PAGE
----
Gamete intrafallopian transfer versus super-ovulation with intrauterine insemination for the treatment of infertility
CITATION: Abels, P. R. et al. 2007. Gamete intrafallopian transfer versus super-ovulation with intrauterine insemination for the treatment of infertility. South African Journal of Obstetrics and Gynaecology, 13(3):104-109.
The original publication is available at http://www.sajog.org.za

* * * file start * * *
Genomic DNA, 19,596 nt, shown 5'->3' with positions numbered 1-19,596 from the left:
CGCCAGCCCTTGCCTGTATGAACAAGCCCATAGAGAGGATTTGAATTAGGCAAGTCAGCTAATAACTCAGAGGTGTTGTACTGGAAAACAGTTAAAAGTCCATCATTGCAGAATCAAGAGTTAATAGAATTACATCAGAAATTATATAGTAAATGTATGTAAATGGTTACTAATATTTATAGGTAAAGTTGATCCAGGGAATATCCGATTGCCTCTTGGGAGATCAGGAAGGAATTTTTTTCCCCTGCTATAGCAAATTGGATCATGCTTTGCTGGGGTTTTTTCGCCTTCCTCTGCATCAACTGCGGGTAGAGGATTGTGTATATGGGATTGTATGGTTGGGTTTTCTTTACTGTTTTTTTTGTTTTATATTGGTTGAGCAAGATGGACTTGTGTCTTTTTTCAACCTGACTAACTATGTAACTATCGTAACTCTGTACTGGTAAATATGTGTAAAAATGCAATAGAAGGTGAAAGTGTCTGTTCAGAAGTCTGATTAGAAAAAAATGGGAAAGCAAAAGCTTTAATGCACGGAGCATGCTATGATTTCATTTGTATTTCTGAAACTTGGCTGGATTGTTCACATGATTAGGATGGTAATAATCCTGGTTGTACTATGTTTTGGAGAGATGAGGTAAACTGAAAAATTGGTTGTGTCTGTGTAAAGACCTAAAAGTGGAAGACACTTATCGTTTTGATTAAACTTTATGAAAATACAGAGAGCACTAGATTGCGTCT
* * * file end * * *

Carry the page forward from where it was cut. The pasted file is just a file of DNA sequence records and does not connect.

Background: A prospective randomised controlled trial comparing gamete intrafallopian transfer (GIFT) with intrauterine insemination (IUI) was undertaken at the Fertility and Reproductive Biology Unit of the Department of Obstetrics and Gynaecology, Tygerberg Hospital, between July 1999 and June 2000. Method. Eighty-five women were included in the study and were randomly allocated between the two groups after routine infertility investigations, 41 women to IUI and 44 women to GIFT. A combination of clomiphene citrate and human menopausal gonadotropin was administered to both groups to achieve ovulation. Results. Six (13.6%) of the 44 cycles in the IUI group and 24 (53.3%) of the 45 cycles in the GIFT group achieved conception. The mean number of cycles needed to achieve pregnancy in IUI was 7.3 (44/6) and in GIFT was 2.05 (45/24). The ongoing pregnancy rate of GIFT was 39.7% more effective than that of IUI (p=0.0001.The total ongoing pregnancy rate of GIFT was 30.8% superior to that of IUI (p=0.0021). When 2 follicles were obtained in an IUI cycle, GIFT was 41.6% more effective (p=0.0024), and when more than 2 follicles were obtained, GIFT was 28.3% more effective (p=0.0265). Conclusions. The number of mature follicles significantly increased the chance of pregnancy with IUI. In comparing the number of cycles needed to achieve a pregnancy, 1 GIFT cycle is equivalent to more than 3 IUI cycles. It is important to note that 4 IUI cycles will give equivalent or even better results if 2 - 3 follicles are recruited per cycle. In spite of the greater efficacy of GIFT, the authors conclude that at least 3 to 4 IUI cycles should be attempted before GIFT, on the basis that it is more cost effective and less invasive.